In the first two sections of his book, Harari addresses both the Cognitive and Agricultural Revolutions. These two revolutions serve as important forks in the road of Homo Sapiens evolution. They are the origins of many modern habits, behaviors, and cultural staples of today’s humans. The Cognitive Revolution consists of the time between 70,000 and 30,000 years ago (Harari, 21). During this time period, Sapiens were able to harness both a unique language and advances in our technology. This allowed the species to gossip, discuss fictional ideas and myths, and coexist in large groups. The taming of fire allowed Sapiens to shape the land around them and defend themselves from predators. These new ideas and tools allowed Sapiens to become more effective hunter-gatherers, resulting in a physiological change to the species including the shortening of the teeth and intestines, and the growth of the brain.
The second revolution changed the way we interact with the animals and plants around us. Around 10,000 years ago, Sapiens switched their focus from being hunter-gatherers to becoming herders and farmers (Harari, 77). In an attempt to acquire food more easily Sapiens created new hardships resulting in less leisurely lifestyle and more work for the species. This was the price to pay for chasing an apparent luxury, a pitfall common even in today’s world. The Agricultural Revolution did have one benefit though, as Sapiens population spiked due to the ability to yield more food per livable unit around the world. Harari summarizes, “This discrepancy between evolutionary success and individual suffering is perhaps the most important lesson we can draw from the Agricultural Revolution” (97).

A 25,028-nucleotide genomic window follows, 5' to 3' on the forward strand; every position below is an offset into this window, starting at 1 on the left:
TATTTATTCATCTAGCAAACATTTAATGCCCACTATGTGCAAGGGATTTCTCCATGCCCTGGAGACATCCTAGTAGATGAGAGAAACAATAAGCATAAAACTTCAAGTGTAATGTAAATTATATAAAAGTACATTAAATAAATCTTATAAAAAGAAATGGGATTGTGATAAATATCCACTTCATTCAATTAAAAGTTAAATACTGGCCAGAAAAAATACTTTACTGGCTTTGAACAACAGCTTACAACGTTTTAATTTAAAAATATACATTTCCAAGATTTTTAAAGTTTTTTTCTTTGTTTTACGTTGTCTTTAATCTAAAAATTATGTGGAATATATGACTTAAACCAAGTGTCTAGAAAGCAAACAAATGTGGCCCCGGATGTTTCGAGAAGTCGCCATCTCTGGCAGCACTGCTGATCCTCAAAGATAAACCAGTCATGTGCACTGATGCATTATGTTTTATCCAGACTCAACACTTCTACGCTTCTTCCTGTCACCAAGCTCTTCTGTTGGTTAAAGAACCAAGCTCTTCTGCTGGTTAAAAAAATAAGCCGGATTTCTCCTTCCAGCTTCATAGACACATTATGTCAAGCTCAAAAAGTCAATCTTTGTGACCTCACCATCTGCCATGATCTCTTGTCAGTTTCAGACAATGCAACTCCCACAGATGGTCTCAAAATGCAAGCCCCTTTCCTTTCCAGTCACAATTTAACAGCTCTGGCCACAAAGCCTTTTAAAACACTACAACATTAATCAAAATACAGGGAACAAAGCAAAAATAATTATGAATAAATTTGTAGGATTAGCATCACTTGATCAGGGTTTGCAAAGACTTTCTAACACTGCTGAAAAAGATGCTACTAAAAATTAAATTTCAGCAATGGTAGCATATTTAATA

After discussing the Agricultural Revolution, Harari moves to imagined orders and the rise of large, dominant societies of Sapiens. He attributes the successful organization and rule of these people to a common belief in myths. These myths gave rise to the idea of a fictional social order. Sapiens began to believe that there were rights and procedures ingrained in everyday life. Harari’s argument is clear to me, and I can see its validity when applied to many ancient societies and institutions such as a pharaoh-ruled Egypt and the Christian Church. While it was hard for me to change my perspective and to distance myself from my upbringing, it is also clear to me that the same imagined order was created by the Declaration of Independence. Through these myths and imagined orders, Sapiens have built the most advanced societies in history and become the most dominant species on the planet.